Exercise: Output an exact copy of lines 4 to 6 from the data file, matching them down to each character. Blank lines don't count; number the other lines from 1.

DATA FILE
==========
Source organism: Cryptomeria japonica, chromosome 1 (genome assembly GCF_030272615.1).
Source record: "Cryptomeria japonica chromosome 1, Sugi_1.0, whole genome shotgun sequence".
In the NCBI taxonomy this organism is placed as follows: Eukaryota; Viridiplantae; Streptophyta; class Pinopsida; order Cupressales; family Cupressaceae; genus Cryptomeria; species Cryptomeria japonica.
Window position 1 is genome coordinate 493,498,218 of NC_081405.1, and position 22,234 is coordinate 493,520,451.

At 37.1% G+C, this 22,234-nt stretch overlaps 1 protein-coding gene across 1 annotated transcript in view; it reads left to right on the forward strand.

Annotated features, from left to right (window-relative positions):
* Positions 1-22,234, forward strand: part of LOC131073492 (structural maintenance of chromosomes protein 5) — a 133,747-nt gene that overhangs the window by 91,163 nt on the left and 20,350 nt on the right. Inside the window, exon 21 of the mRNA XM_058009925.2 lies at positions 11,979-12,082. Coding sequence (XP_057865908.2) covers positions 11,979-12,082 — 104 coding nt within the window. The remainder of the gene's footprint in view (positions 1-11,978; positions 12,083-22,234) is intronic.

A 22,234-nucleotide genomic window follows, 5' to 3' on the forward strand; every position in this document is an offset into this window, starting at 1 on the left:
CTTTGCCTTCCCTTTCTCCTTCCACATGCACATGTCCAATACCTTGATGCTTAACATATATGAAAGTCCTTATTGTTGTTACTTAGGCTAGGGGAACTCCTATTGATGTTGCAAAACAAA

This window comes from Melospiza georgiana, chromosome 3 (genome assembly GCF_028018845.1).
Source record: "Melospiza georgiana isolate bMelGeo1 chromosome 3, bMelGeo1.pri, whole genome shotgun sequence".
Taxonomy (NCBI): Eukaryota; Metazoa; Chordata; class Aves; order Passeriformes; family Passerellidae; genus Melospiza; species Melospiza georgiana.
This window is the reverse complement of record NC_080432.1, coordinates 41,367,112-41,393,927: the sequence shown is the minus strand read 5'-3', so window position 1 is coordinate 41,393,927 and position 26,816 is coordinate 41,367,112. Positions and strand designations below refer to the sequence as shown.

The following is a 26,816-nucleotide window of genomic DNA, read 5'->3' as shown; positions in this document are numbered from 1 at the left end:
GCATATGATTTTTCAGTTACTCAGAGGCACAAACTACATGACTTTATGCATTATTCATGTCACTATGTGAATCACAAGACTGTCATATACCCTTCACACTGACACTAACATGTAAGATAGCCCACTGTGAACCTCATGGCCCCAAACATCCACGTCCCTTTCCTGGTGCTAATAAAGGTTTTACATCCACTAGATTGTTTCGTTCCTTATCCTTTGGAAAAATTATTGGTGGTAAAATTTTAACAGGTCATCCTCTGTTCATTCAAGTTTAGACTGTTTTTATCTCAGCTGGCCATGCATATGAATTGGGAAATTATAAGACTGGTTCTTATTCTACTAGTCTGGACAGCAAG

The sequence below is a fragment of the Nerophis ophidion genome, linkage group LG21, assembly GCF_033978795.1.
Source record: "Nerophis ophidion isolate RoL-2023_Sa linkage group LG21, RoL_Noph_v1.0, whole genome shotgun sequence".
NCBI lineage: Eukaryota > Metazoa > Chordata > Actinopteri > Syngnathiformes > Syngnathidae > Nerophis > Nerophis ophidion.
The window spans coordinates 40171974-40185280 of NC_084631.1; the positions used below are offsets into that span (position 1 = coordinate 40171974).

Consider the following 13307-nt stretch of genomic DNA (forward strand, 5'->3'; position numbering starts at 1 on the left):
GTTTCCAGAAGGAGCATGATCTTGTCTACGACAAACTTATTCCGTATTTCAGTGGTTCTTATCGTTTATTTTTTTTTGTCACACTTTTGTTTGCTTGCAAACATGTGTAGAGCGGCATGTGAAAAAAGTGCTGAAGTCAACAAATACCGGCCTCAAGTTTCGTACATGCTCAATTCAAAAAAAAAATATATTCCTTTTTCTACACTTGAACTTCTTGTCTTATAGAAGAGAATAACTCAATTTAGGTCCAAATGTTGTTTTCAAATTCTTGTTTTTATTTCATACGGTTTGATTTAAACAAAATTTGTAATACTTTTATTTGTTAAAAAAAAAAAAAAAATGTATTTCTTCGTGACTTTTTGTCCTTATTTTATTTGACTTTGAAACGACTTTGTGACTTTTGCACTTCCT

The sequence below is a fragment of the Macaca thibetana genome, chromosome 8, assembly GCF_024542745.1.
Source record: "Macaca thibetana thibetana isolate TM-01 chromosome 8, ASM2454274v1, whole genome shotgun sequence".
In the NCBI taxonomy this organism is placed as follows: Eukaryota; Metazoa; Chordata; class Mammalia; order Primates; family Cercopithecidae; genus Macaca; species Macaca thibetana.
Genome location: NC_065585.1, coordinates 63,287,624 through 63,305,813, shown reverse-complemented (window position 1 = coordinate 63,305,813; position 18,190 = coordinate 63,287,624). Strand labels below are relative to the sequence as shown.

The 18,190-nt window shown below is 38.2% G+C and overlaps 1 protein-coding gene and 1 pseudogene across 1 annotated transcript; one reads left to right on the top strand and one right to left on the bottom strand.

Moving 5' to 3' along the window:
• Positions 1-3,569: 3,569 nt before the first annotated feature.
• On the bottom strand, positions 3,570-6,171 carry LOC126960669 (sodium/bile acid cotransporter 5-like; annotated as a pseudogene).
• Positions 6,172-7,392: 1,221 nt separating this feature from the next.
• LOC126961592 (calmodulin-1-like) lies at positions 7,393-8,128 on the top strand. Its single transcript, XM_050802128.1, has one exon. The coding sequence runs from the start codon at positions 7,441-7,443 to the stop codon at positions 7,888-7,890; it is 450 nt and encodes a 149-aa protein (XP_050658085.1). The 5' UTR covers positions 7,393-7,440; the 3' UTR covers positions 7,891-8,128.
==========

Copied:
Window position 1 is genome coordinate 493,498,218 of NC_081405.1, and position 22,234 is coordinate 493,520,451.

At 37.1% G+C, this 22,234-nt stretch overlaps 1 protein-coding gene across 1 annotated transcript in view; it reads left to right on the forward strand.

Annotated features, from left to right (window-relative positions):